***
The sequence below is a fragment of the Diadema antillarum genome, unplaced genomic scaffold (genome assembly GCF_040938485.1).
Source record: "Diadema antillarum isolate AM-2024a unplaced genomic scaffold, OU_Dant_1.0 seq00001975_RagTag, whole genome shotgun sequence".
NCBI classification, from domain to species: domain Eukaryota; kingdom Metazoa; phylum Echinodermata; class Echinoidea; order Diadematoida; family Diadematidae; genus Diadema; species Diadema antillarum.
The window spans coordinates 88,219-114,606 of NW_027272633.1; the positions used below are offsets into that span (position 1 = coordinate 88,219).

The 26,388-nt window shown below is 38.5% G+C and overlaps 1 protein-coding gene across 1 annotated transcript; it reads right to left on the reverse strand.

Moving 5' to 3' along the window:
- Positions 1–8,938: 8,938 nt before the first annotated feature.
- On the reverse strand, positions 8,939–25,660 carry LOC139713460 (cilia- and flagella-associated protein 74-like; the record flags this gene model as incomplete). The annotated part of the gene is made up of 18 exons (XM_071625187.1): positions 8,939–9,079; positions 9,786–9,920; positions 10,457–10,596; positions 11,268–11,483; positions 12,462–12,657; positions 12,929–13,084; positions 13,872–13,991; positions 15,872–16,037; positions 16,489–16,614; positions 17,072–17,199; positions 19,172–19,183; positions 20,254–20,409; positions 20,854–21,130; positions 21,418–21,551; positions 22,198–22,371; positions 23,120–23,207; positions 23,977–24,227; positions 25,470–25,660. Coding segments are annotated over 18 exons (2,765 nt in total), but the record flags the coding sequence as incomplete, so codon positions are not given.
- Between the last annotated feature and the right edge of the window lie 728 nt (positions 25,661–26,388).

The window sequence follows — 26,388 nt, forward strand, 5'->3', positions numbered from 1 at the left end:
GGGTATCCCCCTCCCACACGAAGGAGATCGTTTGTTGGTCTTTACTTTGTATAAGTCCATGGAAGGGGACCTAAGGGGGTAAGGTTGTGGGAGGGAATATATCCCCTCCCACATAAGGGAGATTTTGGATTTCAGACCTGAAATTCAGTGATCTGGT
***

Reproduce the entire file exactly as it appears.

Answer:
The sequence below is a fragment of the Diadema antillarum genome, unplaced genomic scaffold (genome assembly GCF_040938485.1).
Source record: "Diadema antillarum isolate AM-2024a unplaced genomic scaffold, OU_Dant_1.0 seq00001975_RagTag, whole genome shotgun sequence".
NCBI classification, from domain to species: domain Eukaryota; kingdom Metazoa; phylum Echinodermata; class Echinoidea; order Diadematoida; family Diadematidae; genus Diadema; species Diadema antillarum.
The window spans coordinates 88,219-114,606 of NW_027272633.1; the positions used below are offsets into that span (position 1 = coordinate 88,219).

The 26,388-nt window shown below is 38.5% G+C and overlaps 1 protein-coding gene across 1 annotated transcript; it reads right to left on the reverse strand.

Moving 5' to 3' along the window:
- Positions 1–8,938: 8,938 nt before the first annotated feature.
- On the reverse strand, positions 8,939–25,660 carry LOC139713460 (cilia- and flagella-associated protein 74-like; the record flags this gene model as incomplete). The annotated part of the gene is made up of 18 exons (XM_071625187.1): positions 8,939–9,079; positions 9,786–9,920; positions 10,457–10,596; positions 11,268–11,483; positions 12,462–12,657; positions 12,929–13,084; positions 13,872–13,991; positions 15,872–16,037; positions 16,489–16,614; positions 17,072–17,199; positions 19,172–19,183; positions 20,254–20,409; positions 20,854–21,130; positions 21,418–21,551; positions 22,198–22,371; positions 23,120–23,207; positions 23,977–24,227; positions 25,470–25,660. Coding segments are annotated over 18 exons (2,765 nt in total), but the record flags the coding sequence as incomplete, so codon positions are not given.
- Between the last annotated feature and the right edge of the window lie 728 nt (positions 25,661–26,388).

The window sequence follows — 26,388 nt, forward strand, 5'->3', positions numbered from 1 at the left end:
GGGTATCCCCCTCCCACACGAAGGAGATCGTTTGTTGGTCTTTACTTTGTATAAGTCCATGGAAGGGGACCTAAGGGGGTAAGGTTGTGGGAGGGAATATATCCCCTCCCACATAAGGGAGATTTTGGATTTCAGACCTGAAATTCAGTGATCTGGT